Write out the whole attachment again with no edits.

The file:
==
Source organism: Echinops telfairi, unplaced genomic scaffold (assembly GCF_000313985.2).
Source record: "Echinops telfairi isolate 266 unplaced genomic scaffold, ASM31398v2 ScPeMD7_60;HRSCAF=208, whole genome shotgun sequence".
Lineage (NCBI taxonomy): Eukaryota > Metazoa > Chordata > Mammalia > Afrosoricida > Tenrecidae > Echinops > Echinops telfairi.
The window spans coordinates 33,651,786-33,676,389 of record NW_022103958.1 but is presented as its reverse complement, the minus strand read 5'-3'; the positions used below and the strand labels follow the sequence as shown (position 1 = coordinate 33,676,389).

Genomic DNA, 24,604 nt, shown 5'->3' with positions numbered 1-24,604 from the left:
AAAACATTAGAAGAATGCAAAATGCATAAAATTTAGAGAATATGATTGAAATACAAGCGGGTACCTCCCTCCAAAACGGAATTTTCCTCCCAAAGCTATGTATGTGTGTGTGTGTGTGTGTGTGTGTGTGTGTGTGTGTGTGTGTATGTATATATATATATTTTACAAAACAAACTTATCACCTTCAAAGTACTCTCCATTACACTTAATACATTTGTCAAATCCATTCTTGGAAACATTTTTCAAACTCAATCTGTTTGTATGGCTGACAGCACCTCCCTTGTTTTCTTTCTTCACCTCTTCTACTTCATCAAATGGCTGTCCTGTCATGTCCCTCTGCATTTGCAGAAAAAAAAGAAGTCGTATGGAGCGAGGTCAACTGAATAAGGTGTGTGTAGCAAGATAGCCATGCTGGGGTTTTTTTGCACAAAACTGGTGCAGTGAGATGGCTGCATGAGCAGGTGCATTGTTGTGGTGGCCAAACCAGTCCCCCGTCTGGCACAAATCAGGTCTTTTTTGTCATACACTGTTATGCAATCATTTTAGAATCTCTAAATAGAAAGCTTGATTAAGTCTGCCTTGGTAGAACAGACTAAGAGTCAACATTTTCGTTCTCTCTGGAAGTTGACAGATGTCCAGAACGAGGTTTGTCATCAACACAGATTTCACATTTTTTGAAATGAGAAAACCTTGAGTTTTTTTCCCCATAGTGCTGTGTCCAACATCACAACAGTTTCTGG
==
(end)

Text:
Source organism: Echinops telfairi, unplaced genomic scaffold (assembly GCF_000313985.2).
Source record: "Echinops telfairi isolate 266 unplaced genomic scaffold, ASM31398v2 ScPeMD7_60;HRSCAF=208, whole genome shotgun sequence".
Lineage (NCBI taxonomy): Eukaryota > Metazoa > Chordata > Mammalia > Afrosoricida > Tenrecidae > Echinops > Echinops telfairi.
The window spans coordinates 33,651,786-33,676,389 of record NW_022103958.1 but is presented as its reverse complement, the minus strand read 5'-3'; the positions used below and the strand labels follow the sequence as shown (position 1 = coordinate 33,676,389).

Genomic DNA, 24,604 nt, shown 5'->3' with positions numbered 1-24,604 from the left:
AAAACATTAGAAGAATGCAAAATGCATAAAATTTAGAGAATATGATTGAAATACAAGCGGGTACCTCCCTCCAAAACGGAATTTTCCTCCCAAAGCTATGTATGTGTGTGTGTGTGTGTGTGTGTGTGTGTGTGTGTGTGTGTGTATGTATATATATATATTTTACAAAACAAACTTATCACCTTCAAAGTACTCTCCATTACACTTAATACATTTGTCAAATCCATTCTTGGAAACATTTTTCAAACTCAATCTGTTTGTATGGCTGACAGCACCTCCCTTGTTTTCTTTCTTCACCTCTTCTACTTCATCAAATGGCTGTCCTGTCATGTCCCTCTGCATTTGCAGAAAAAAAAGAAGTCGTATGGAGCGAGGTCAACTGAATAAGGTGTGTGTAGCAAGATAGCCATGCTGGGGTTTTTTTGCACAAAACTGGTGCAGTGAGATGGCTGCATGAGCAGGTGCATTGTTGTGGTGGCCAAACCAGTCCCCCGTCTGGCACAAATCAGGTCTTTTTTGTCATACACTGTTATGCAATCATTTTAGAATCTCTAAATAGAAAGCTTGATTAAGTCTGCCTTGGTAGAACAGACTAAGAGTCAACATTTTCGTTCTCTCTGGAAGTTGACAGATGTCCAGAACGAGGTTTGTCATCAACACAGATTTCACATTTTTTGAAATGAGAAAACCTTGAGTTTTTTTCCCCATAGTGCTGTGTCCAACATCACAACAGTTTCTGG